A severe case of placental mesenchymal dysplasia occurred in association with intrauterine fetal death (IUFD). The gravida-1, para-1 mother was a 26-year-old Japanese. The first pregnancy was unremarkable and a healthy female infant was delivered. The present pregnancy had been uneventful until 34 weeks of gestation when IUFD was detected. The 1516-g (mean /- SD, 2050 /- 387 g) stillborn infant had no external abnormalities and the karyotype was 46,XX. The placenta was markedly enlarged (1050 g; mean /- SD, 452 /- 202 g), and approximately 80% was occupied by extraordinary enlarged villous structures with a myxoid appearance. Histologically, the dysplastic villi had myxoid stroma and a decreased number of, occasionally obliterated, fetal vessels. There was no abnormal trophoblastic proliferation. Large-sized fetal vessels in the chorionic plate frequently contained organized thrombi. This is the first case of placental mesenchymal dysplasia, which possibly lead to the IUFD.
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ranking = 0.2
keywords = death
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8/48. Chemotherapy for a patient with advanced non-small-cell lung cancer during pregnancy: a case report and a review of chemotherapy treatment during pregnancy.

    BACKGROUND: Lung cancer is the most common cause of cancer death in women in the USA. Lung cancer arising during pregnancy is rare and has been reported only 15 times since the 1950s. However, the use of chemotherapy for lung cancer during pregnancy has not previously been reported. methods: The history, treatment and outcome of a patient with stage IV non-small-cell lung carcinoma (NSCLC) diagnosed during pregnancy is presented. Previous published reports on lung cancer were retrieved by a literature search of medline and Cancerlit. RESULTS: A 31-year-old woman was diagnosed as having stage IV NSCLC with bilateral pulmonary involvement when 26 weeks pregnant. Her shortness of breath progressed to dyspnea at rest on 100% inspired oxygen. Therefore, she was treated with systemic chemotherapy using cisplatin and vinorelbine. Despite this treatment, her oxygenation declined further over the next 4 days and thus the baby was delivered via cesarean section after 27 weeks of gestation. Four cycles of vinorelbine and cisplatin have now been administered. Following this treatment, the patient has experienced a significant clinical improvement and no longer requires supplemental oxygen. No chemotherapy-related adverse effects have been noted in the baby. In the 15 previously reported patients with concurrent lung cancer and pregnancy, chemotherapy administration during pregnancy has not been described. CONCLUSIONS: Treatment of lung cancer with chemotherapy during pregnancy should be considered on an individual basis with regard to the stage of the cancer and the maturity of the fetus. To our knowledge, the case presented here is the first report of a woman receiving chemotherapy for lung cancer while pregnant.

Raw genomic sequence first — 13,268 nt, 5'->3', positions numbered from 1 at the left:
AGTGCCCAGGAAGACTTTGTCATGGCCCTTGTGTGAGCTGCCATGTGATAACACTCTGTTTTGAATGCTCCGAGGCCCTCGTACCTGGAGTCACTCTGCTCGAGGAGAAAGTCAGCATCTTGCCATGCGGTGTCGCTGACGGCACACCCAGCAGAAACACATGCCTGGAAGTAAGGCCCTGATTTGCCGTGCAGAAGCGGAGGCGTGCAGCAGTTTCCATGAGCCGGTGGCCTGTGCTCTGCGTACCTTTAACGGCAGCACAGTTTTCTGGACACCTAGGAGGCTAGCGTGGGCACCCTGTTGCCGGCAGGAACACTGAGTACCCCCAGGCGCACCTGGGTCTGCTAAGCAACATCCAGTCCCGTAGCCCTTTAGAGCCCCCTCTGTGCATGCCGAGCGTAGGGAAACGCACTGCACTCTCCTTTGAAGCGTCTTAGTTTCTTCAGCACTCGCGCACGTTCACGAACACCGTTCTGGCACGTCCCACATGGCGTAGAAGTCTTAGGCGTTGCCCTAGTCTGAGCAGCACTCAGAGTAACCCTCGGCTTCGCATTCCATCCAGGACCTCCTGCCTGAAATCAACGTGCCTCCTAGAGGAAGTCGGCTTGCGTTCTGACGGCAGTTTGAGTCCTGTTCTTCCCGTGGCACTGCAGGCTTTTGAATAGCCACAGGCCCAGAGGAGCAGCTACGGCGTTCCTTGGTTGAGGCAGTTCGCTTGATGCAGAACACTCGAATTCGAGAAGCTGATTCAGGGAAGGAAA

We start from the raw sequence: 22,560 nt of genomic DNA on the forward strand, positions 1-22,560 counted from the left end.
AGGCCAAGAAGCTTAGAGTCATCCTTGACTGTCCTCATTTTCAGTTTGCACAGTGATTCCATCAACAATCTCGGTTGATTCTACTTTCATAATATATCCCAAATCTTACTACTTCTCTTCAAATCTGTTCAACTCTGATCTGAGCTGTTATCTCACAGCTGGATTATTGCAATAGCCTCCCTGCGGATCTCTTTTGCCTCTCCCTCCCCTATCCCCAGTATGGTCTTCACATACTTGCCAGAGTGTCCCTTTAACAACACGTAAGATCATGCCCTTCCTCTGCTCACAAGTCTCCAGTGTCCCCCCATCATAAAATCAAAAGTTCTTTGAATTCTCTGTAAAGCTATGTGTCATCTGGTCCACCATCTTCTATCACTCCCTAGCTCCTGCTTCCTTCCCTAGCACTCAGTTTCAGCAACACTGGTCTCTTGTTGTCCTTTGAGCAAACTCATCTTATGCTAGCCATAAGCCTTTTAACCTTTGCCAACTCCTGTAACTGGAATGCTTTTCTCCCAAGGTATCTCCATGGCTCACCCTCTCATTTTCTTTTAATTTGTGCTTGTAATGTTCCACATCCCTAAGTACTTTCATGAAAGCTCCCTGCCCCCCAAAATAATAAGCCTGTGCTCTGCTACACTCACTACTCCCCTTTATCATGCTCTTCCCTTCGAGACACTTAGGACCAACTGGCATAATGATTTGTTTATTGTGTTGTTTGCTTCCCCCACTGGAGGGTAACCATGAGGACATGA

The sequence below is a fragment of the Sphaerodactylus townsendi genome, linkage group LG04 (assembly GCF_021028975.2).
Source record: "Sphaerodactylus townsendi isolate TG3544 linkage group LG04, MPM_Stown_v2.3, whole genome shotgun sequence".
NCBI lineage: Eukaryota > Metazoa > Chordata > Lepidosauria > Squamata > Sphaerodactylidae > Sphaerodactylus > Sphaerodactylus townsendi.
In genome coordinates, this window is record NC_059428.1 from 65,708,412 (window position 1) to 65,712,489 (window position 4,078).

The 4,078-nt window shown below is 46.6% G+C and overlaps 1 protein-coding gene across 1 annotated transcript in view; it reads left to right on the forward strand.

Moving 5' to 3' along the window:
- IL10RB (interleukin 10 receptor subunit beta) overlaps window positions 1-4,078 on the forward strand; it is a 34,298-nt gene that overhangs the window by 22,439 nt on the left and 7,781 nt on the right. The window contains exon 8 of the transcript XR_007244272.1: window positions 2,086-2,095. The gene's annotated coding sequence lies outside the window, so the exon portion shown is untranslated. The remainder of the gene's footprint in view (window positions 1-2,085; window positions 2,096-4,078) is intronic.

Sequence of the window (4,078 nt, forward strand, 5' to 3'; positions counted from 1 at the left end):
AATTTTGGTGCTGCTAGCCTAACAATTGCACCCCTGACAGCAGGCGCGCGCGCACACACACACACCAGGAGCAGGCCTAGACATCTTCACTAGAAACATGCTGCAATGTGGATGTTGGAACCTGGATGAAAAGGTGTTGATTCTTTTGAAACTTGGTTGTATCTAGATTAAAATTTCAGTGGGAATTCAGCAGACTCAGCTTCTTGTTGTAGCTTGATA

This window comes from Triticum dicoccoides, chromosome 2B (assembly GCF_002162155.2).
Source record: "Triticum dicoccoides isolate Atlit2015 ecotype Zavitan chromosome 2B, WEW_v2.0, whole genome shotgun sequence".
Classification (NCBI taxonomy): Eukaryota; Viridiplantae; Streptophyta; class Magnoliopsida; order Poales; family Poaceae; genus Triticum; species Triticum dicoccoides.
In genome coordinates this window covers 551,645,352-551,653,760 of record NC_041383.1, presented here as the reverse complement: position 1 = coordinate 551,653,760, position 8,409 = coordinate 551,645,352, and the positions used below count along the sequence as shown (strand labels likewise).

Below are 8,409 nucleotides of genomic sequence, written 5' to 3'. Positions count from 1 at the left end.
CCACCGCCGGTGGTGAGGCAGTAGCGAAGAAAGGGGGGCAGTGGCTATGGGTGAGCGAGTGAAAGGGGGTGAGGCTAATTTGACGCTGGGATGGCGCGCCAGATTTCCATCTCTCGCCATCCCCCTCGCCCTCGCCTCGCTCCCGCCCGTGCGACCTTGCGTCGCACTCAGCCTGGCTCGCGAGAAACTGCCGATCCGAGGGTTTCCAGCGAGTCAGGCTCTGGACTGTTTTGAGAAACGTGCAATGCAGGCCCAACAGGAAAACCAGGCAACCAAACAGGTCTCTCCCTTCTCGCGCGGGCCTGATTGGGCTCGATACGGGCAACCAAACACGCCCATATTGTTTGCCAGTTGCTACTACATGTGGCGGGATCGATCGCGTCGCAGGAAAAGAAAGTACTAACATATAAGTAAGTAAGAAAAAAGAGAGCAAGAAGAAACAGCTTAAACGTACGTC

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ranking = 0.2
keywords = death
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9/48. placental insufficiency and maternal death caused by advanced stage of breast cancer in third trimester.

    We describe a case with placental, and general metastases, resulting in transient intrauterine and general hypoxia, and with additionally clinical features similar to hellp syndrome. A patient in the third trimester with dyspnea at rest developed right heart failure during c-section. During emergency thoracotomy the patient went into generalized shock and died after intense CPR. placental insufficiency was based on a multilocal metastatic event, decreasing the utero-placental perfusion.
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ranking = 601.87604620629
keywords = maternal death, death
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10/48. Intra-uterine death resulting from placental metastases in adenocarcinoma of unknown primary.

    A thirty-five year old woman presented with bilateral neck, chest wall and back masses. She was 16 weeks pregnant. lymph node excision revealed metastatic poorly differentiated adenocarcinoma of unknown primary. Abdominal ultrasound showed a mildly enlarged spleen and a 2-3 cm porta hepatis node. All other investigations were negative. The lymph node and cutaneous metastases progressed rapidly so it was decided to initiate systemic chemotherapy with a view to delivery at 28 weeks gestation by Caesarean section. Shortly after the second 3-weekly cycle of cisplatinum chemotherapy the patient suffered severe lower back and hip pain with MRI scan showing multiple bony metastases in the pelvic girdle. Ultrasound revealed the fetus to have been dead for at least 10 days. The products of conception were delivered following medical induction of labour. Two days later the patient suffered a cardiac arrest from which she could not be resuscitated. Placental histology revealed extensive metastases. With the exception of melanoma this has rarely been reported in solid adult malignancy. As a cause of fetal death, placental metastases are extremely rare.
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ranking = 1